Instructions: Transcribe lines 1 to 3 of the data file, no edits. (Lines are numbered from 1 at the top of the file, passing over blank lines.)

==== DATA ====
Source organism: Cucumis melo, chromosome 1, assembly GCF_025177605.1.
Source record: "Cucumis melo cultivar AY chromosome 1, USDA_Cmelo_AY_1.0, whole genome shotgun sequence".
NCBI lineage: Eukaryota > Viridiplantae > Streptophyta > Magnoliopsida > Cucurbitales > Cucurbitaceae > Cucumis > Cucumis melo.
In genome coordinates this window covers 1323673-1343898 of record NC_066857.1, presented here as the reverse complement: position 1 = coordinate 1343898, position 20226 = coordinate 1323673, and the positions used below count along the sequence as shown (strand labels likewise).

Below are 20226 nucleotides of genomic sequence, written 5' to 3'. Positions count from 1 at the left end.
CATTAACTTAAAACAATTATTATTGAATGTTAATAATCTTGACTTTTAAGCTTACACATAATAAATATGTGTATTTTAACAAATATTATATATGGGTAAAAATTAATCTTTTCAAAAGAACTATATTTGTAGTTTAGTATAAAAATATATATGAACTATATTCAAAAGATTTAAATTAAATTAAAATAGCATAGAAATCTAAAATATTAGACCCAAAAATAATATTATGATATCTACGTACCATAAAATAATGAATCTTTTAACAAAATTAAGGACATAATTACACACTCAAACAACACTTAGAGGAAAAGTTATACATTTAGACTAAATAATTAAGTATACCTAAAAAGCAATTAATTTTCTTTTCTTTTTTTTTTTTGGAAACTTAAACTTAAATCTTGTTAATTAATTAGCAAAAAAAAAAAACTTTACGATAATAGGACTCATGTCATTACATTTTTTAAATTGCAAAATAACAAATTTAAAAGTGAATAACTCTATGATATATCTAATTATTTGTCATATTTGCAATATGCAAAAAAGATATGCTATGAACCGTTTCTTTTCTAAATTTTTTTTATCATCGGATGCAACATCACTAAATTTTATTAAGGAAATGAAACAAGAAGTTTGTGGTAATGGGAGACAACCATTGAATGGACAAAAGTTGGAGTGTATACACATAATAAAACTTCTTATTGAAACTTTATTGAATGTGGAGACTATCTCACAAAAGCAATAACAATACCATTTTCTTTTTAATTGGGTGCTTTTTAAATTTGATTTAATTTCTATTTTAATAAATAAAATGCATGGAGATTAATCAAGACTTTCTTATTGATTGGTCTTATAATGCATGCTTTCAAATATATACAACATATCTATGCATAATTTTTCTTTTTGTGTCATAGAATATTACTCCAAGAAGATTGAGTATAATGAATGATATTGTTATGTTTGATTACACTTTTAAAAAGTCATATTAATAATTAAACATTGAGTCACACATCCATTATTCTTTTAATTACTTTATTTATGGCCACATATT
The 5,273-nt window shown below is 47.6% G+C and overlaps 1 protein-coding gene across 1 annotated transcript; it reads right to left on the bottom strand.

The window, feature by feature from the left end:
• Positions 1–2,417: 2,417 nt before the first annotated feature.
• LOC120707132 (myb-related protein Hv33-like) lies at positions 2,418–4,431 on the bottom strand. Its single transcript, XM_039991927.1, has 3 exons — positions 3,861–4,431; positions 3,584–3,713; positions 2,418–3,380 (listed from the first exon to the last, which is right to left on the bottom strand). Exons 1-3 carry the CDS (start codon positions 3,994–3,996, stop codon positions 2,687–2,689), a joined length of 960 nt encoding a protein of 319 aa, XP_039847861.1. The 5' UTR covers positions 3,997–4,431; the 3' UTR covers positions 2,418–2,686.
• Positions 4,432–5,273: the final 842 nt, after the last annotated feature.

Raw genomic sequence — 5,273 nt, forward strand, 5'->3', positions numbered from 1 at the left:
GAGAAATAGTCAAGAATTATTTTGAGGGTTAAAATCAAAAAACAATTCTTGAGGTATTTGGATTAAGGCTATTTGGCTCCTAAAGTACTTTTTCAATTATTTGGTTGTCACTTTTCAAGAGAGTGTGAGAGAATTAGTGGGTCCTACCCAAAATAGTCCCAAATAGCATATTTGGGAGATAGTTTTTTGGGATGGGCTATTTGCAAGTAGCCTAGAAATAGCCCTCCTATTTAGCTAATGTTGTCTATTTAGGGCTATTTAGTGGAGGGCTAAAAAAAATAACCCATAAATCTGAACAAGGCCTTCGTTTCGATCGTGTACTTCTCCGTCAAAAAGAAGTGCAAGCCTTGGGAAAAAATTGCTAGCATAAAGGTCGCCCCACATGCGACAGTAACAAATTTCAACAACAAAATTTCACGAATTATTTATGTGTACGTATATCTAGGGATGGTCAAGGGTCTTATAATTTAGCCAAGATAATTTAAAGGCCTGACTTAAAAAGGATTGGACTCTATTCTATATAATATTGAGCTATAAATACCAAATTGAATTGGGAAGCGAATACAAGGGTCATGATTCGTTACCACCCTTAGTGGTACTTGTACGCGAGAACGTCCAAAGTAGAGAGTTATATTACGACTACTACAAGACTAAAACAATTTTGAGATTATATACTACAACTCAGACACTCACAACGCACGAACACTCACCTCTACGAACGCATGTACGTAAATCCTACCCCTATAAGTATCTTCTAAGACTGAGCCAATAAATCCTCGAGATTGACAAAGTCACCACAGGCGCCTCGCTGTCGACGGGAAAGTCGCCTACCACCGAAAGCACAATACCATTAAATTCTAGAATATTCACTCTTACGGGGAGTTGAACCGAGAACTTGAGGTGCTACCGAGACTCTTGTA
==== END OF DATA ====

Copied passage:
Source organism: Cucumis melo, chromosome 1, assembly GCF_025177605.1.
Source record: "Cucumis melo cultivar AY chromosome 1, USDA_Cmelo_AY_1.0, whole genome shotgun sequence".
NCBI lineage: Eukaryota > Viridiplantae > Streptophyta > Magnoliopsida > Cucurbitales > Cucurbitaceae > Cucumis > Cucumis melo.